Ghada Jamsheer arrest calls attention to Bahrain’s targeting of women

Bahraini human rights defender Ghada Jamsheer was arrested on 15 August 2016, one month ago. She had just returned to her home country of Bahrain after spending several months in London for medical treatment. As soon as she arrived at the airport in Manama, police arrested her on charges related to her criticism of Bahraini leaders and the lack of free speech rights in the country. The pending charges against her add up to a total prison sentence of two years and eight months. It is reported that authorities continue to hold her in Isa Town Women’s Detention Center.

Given Bahrain’s track record of criminalizing all forms of political dissent, it is not surprising that officials made a concentrated effort to swiftly detain Jamsheer upon her return.  Ghada Jamsheer has come to prominence after founding the Women’s Petition Committee (WPC) in 2001, which advocated heavily for codified family laws to protect women from gender-based discrimination in family court. Jamsheer has also made several accusations of government corruption via Twitter. Her tweets related to electoral gerrymandering, the role of nepotism in appointing government officials, and the royal family’s influence over healthcare management in King Hamad University Hospital, were chief grounds for her prison sentences.

Jamsheer’s push for gender equality in the form of personal status laws has been highlighted in press worldwide. In 2006, Time magazine named her as one of four heroes of freedom in the Arab world. Forbes honored her that same year by placing her on their list of top 10 most powerful women in the Arab world. The fact that such a well-known human rights figure has been arrested over tweets raises larger questions about Bahrain’s repression tactics.

Ghada Jamsheer is not the only victim of the government’s repression. In the weeks leading up to the 33rd Session of the United Nations Human Rights Council (HRC), which is currently meeting in Geneva, Bahrain placed travel bans on several human rights advocates to prevent them from participating in the conference. On 13 June 2016, officials banned Jalila Al-Salman, President of the Bahrain Human Rights Observatory, whose arrest history dates back to her involvement in the 2011 Bahraini protests. One day later, authorities barred Enas Oun, a member of the Bahrain Center for Human Rights (BCHR), from leaving the country to attend a human rights workshop in Tunis.

Political analysts have theorized that Bahrain’s targeting of women and children serves to deter those who speak out against the government’s mistreatments. Since 2011, BCHR has received approximately 300 complaints related to the arrests, torture, and detentions of women who express their rights to freedoms of speech and assembly. BCHR also reports that Bahraini authorities exploit the broad language of its counterterrorism laws to convict minors of terrorism. Criminal courts invoked this law to arrest and charge an estimated 1500 children under the age of 15 between 2011 and 2015.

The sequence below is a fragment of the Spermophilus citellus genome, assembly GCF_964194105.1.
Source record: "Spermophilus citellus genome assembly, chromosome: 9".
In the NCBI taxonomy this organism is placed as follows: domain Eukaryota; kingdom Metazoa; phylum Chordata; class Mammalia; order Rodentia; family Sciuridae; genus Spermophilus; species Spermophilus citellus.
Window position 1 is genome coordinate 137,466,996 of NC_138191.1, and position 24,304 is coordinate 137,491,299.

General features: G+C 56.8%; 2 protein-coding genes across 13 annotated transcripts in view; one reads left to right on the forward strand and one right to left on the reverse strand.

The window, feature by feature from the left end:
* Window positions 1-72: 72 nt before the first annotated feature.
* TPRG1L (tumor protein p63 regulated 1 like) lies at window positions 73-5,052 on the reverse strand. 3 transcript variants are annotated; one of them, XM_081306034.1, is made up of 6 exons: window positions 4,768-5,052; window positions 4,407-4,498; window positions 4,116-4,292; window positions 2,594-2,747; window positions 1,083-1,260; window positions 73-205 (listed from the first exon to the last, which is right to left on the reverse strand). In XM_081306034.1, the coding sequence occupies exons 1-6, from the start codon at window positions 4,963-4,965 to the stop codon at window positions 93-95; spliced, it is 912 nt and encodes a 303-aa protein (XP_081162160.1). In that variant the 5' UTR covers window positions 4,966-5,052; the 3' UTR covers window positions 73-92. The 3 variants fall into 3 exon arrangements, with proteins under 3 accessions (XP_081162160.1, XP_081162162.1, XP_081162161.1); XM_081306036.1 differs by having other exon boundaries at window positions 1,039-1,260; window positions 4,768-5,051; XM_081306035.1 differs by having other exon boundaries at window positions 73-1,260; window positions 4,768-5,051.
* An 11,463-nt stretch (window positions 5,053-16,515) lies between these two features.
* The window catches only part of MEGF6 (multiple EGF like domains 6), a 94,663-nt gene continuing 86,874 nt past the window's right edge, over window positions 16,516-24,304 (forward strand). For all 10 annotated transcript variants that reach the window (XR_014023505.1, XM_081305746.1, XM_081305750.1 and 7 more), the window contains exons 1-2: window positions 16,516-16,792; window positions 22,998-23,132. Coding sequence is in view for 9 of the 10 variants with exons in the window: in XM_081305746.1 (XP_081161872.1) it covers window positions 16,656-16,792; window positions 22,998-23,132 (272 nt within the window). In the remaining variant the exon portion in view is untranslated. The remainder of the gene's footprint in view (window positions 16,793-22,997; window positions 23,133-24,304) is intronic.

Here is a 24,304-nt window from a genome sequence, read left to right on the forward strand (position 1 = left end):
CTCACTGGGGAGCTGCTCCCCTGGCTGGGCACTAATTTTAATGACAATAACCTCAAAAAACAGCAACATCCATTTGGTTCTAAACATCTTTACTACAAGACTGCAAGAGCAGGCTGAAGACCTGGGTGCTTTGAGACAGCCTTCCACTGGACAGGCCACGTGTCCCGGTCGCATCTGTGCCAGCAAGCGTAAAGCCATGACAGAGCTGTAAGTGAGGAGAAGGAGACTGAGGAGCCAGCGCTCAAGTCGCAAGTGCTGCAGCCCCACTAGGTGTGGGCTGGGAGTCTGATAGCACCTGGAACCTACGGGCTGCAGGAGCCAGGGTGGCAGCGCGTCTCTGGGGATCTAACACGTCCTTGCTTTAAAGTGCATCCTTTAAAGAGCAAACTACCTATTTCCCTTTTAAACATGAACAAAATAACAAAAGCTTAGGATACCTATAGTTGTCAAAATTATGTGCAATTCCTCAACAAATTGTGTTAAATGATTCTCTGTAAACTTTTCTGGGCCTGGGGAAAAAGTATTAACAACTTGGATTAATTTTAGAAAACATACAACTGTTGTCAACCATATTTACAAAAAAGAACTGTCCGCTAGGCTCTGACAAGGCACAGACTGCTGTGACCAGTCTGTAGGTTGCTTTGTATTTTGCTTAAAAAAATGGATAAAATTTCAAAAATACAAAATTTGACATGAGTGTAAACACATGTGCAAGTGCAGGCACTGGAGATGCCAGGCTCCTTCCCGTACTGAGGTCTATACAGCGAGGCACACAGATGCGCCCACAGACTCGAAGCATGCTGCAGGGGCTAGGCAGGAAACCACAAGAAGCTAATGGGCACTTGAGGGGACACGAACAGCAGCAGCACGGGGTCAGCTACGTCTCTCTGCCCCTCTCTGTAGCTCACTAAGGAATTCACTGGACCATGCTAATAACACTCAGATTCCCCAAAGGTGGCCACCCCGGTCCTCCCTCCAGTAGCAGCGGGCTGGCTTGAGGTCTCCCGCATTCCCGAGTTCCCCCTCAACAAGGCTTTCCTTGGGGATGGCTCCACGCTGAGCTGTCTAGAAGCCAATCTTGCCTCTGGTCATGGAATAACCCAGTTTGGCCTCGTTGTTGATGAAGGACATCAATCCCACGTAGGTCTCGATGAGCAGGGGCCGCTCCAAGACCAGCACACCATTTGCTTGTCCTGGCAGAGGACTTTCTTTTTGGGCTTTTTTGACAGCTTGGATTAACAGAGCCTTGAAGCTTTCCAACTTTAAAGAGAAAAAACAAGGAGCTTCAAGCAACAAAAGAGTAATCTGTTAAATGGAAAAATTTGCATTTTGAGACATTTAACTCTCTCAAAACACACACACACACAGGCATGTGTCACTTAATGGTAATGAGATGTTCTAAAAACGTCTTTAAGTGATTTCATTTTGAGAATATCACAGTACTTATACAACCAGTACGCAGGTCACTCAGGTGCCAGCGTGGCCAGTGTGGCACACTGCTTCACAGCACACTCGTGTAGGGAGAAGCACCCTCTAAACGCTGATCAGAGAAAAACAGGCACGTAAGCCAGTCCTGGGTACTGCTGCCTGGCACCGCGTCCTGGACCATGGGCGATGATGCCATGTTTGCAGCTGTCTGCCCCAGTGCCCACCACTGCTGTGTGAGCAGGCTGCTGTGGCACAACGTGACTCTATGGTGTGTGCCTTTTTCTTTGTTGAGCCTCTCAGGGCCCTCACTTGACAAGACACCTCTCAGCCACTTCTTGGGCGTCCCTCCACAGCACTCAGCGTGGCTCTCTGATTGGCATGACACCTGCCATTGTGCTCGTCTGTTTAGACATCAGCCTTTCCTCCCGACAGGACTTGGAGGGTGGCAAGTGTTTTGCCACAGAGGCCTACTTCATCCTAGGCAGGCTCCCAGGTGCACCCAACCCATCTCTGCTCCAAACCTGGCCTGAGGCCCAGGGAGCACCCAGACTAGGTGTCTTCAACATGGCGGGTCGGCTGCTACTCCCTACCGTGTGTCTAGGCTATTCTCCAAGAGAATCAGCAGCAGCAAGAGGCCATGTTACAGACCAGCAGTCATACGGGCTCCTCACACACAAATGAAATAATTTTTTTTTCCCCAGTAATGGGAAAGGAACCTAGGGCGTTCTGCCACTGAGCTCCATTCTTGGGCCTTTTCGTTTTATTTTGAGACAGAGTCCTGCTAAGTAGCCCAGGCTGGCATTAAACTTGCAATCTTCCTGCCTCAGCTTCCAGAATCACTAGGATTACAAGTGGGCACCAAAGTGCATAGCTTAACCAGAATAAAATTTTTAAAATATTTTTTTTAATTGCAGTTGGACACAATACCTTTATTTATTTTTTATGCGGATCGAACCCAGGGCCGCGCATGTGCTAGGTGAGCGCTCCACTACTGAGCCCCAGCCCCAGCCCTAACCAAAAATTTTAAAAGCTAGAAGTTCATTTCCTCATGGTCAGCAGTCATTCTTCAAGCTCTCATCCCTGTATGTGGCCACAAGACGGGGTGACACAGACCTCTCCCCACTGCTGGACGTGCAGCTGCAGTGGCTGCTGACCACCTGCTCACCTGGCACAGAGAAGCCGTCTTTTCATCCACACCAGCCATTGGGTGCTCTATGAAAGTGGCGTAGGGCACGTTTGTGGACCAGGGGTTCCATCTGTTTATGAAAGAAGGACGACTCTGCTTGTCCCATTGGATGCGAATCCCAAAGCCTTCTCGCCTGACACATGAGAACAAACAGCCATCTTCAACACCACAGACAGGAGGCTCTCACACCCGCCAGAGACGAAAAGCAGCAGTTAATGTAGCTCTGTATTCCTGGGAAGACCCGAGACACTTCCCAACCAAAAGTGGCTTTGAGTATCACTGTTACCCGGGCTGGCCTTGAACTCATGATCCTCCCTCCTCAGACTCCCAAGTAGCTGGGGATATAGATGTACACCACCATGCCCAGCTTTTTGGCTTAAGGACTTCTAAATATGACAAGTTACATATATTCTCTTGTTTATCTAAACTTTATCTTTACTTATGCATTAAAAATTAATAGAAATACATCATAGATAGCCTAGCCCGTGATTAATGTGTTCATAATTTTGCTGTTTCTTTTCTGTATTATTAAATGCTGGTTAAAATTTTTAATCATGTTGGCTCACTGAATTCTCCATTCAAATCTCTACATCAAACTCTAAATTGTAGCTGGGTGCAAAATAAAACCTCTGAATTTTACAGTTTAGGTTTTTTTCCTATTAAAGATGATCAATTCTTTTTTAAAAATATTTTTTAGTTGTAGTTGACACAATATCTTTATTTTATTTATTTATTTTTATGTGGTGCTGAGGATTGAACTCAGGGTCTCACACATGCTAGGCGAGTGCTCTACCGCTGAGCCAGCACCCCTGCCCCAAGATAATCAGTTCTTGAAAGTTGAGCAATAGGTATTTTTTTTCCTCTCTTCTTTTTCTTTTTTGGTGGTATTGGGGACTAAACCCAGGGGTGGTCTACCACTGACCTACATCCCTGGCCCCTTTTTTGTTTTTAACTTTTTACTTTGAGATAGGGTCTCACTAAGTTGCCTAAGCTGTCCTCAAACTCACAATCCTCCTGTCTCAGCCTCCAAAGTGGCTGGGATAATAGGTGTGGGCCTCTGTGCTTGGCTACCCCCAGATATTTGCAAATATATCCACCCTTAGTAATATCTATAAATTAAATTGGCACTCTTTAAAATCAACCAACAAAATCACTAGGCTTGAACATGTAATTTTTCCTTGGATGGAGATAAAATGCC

Even family organizations that focus on apolitical issues, such as domestic abuse shelters and free mental wellness clinics, have seen their government charity funds slashed. This strategy invokes fear in all political dissidents, who may worry that their actions will result in violent reprisals against the women and children in their communities.

The result of this censorship is highly visible in the current HRC session, which has been inundated with representatives from government-formed bodies that speak on social issues (dubbed GNGOs in the NGO world). Bahrain’s GNGOs offer viewpoints that are skewed in the government’s favor, and they dilute the voices urging the international community to call for reform in Bahrain.

The international community should be concerned about the current human rights situation, particularly for those who wish to publicly express their political opinions and grievances. Now that all prominent voices of peace in Bahrain are in jail, space may be created for fringe opinions to become dominant among civil society. Thus, the current protest movement, as well as police response civil unrest, has the potential to turn violent.

The U.S. Department of State has expressed concern over Bahrain’s recent actions, including the solitary confinement of Nabeel Rajab and the dissolution of political opposition society, Al-Wefaq. However, the U.S. government has failed to accompany its statements with direct action. Instead, it is upholding friendly diplomatic relations while Bahrain amplifies its encroachment on citizens’ rights.

Farah Kader is an Advocacy Fellow for ADHRB.